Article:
As various changes could be made in the above constructions without departing from the scope of the invention, it is intended that all matter contained in the above description or shown in the accompanying drawings shall be interpreted as illustrative and not in a limiting sense.
|Cited Patent||Filing date||Publication date||Applicant||Title|
|US1894295 *||Feb 21, 1931||Jan 17, 1933||Scandore Nicholas||Container construction|
|US2099126 *||Apr 27, 1935||Nov 16, 1937||Waterman L E Co||Method of forming tubes|
|US2110079 *||Apr 13, 1937||Mar 1, 1938||Butler Clyde A||Sand pump|
|US2141776 *||Oct 18, 1934||Dec 27, 1938||Du Pont||Cellulosic structure and method for preparing same|
|US2181035 *||Feb 14, 1938||Nov 21, 1939||Stone Paper Tube Company||Tubing and method of making the same|
|US2220895 *||Jun 5, 1936||Nov 12, 1940||Epstein Hirsch||Glow discharge device|
|US2624308 *||Aug 21, 1948||Jan 6, 1953||Albert Wittlin||Liquid flow indicator|
|US3343568 *||Feb 23, 1965||Sep 26, 1967||Phillips Petroleum Co||Extruded tubular article with clear stripe and translucent to opaque body|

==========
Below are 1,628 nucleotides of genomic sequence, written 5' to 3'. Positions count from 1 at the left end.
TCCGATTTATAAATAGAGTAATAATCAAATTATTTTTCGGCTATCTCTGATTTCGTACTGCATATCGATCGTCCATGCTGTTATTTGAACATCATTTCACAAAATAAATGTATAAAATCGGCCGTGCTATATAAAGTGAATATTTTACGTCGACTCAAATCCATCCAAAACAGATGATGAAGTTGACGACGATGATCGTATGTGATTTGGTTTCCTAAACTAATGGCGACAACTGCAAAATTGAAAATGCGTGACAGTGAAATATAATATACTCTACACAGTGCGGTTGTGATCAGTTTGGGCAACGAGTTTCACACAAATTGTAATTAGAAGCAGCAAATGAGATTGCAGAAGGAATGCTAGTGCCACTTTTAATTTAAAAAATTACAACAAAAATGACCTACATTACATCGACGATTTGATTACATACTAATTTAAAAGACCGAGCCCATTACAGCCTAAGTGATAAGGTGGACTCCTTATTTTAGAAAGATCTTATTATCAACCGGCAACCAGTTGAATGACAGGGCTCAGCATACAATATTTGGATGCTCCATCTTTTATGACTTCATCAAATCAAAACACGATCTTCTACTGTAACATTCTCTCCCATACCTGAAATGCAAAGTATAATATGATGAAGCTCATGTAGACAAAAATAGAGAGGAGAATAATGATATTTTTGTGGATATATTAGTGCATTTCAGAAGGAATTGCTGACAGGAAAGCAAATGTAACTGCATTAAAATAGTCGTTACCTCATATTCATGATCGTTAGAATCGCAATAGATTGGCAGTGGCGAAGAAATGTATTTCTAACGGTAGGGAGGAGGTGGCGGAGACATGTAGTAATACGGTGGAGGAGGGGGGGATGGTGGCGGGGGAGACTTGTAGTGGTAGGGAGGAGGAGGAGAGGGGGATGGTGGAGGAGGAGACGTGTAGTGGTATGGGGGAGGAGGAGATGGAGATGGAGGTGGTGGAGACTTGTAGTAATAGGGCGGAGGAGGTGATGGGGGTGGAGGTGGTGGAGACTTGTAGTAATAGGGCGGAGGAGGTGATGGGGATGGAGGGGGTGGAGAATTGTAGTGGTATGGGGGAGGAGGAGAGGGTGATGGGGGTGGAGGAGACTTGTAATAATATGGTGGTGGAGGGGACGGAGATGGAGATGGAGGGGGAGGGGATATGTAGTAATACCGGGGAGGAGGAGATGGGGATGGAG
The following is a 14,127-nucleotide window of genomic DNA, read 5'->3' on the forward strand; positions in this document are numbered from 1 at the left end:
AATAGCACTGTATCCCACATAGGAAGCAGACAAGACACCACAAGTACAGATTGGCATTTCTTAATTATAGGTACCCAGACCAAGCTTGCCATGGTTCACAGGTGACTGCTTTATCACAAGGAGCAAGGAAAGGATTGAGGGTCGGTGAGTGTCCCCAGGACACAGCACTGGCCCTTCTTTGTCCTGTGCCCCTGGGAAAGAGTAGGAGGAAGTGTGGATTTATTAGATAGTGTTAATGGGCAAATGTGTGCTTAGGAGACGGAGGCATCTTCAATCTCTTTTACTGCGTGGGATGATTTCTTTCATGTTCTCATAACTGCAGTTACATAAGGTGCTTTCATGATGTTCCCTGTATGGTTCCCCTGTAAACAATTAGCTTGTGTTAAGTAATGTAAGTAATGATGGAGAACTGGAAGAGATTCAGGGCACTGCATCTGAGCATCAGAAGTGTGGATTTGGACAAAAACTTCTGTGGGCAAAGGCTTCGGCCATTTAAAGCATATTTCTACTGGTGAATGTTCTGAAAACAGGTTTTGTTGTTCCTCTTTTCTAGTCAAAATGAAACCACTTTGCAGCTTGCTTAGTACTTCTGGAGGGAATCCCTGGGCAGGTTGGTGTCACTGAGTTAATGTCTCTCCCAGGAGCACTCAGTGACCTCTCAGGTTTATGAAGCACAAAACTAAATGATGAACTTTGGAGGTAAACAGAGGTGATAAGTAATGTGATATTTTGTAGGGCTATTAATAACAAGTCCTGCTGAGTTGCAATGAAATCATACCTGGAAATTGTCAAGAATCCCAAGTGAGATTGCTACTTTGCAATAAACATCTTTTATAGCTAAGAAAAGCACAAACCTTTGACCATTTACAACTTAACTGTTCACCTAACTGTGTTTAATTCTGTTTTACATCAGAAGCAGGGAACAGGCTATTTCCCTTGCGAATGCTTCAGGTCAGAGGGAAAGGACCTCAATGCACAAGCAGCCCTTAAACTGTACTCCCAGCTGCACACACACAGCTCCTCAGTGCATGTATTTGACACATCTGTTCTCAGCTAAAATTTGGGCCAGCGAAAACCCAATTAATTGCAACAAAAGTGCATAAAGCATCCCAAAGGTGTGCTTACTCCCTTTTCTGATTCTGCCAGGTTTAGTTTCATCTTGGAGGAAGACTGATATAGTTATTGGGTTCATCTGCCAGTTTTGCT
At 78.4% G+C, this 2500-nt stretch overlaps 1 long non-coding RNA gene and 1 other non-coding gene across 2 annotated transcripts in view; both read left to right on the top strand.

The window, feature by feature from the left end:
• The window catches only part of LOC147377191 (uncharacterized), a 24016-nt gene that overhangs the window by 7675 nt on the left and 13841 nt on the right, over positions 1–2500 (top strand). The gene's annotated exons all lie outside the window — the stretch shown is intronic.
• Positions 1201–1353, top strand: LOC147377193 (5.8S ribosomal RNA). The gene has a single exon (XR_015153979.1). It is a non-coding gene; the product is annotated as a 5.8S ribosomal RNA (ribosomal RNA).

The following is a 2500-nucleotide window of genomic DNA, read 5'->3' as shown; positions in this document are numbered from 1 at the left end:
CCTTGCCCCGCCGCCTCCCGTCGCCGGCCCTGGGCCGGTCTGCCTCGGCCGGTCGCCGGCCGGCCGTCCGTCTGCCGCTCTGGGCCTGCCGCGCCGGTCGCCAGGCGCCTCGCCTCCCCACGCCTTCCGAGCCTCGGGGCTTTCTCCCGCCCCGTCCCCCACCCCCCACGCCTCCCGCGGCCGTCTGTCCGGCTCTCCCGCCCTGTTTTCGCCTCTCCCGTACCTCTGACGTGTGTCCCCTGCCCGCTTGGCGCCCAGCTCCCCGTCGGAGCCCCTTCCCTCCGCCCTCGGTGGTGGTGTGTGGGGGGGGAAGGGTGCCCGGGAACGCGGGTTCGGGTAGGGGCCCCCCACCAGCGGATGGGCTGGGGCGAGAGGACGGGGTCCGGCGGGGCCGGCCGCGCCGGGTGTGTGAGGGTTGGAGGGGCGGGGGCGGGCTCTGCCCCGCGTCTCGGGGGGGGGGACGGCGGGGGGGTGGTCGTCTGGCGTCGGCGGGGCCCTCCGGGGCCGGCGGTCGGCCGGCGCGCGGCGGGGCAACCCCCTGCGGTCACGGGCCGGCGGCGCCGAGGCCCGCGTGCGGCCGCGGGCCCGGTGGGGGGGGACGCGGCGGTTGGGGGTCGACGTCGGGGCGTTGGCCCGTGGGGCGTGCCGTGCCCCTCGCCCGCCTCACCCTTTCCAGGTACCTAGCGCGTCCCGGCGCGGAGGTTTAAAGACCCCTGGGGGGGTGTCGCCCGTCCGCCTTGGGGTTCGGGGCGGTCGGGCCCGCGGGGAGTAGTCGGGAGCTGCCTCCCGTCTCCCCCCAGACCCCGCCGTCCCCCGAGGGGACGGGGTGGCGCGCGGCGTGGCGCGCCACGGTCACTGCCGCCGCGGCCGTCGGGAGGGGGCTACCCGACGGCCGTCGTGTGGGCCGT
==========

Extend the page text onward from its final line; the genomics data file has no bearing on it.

|US3721898 *||Dec 4, 1968||Mar 20, 1973||Dragoumis P||Apparatus for detecting leakage from or rupture of pipes and other vessels containing fluid under pressure|
|US3911959 *||Jun 21, 1974||Oct 14, 1975||Frank Eugene P||Early-warning hose|
|US3922999 *||Nov 2, 1973||Dec 2, 1975||Meginnis Charles E||Sight glass with wear indicating device|
|US4029889 *||Apr 4, 1975||Jun 14, 1977||Asahi Engineering & Construction Co., Ltd.||Fluid-leak detector cable|
|US4258515 *||Sep 13, 1978||Mar 31, 1981||Owen William J||Conduit trunking|
|US4258755 *||Apr 5, 1979||Mar 31, 1981||Bandag Incorporated||Helical wire reinforced hose|
|US4338097 *||Dec 16, 1980||Jul 6, 1982||Imperial Chemical Industries Limited||Corrosion monitoring process and apparatus for use therein|
|US4344320 *||Apr 14, 1980||Aug 17, 1982||Bayer Aktiengesellschaft||Crack indicator for monitoring the insulation of liquefied gas tanks|
|US4446892 *||Sep 3, 1980||May 8, 1984||Maxwell Ag||Method and apparatus for monitoring lengths of hose|
|US4474217 *||Aug 11, 1982||Oct 2, 1984||The Goodyear Tire & Rubber Company||Hose structure|
|US4523141 *||Apr 16, 1982||Jun 11, 1985||The Kendall Company||Pipe coating|
|US4735083 *||Sep 4, 1986||Apr 5, 1988||Dakten Products, Inc.||Conduit for detecting imminent failure|
|DE2552508A1 *||Nov 22, 1975||May 26, 1977||Kunststoffabrik Erich Dittrich||Flexible plastics air induction pipe - has optically transparent cover to form hollow chamber filled with alcohol based damage indicating liq.|
|DE2854016A1 *||Dec 14, 1978||Jul 3, 1980||Ropertz||Safety pressure hose construction - has transparent outer sleeve enclosing substance which changes colour in presence of leak|
|EP0058653A1 *||Feb 11, 1982||Aug 25, 1982||Gullfiber Ab||A tube and a tube system intended for pneumatic transport|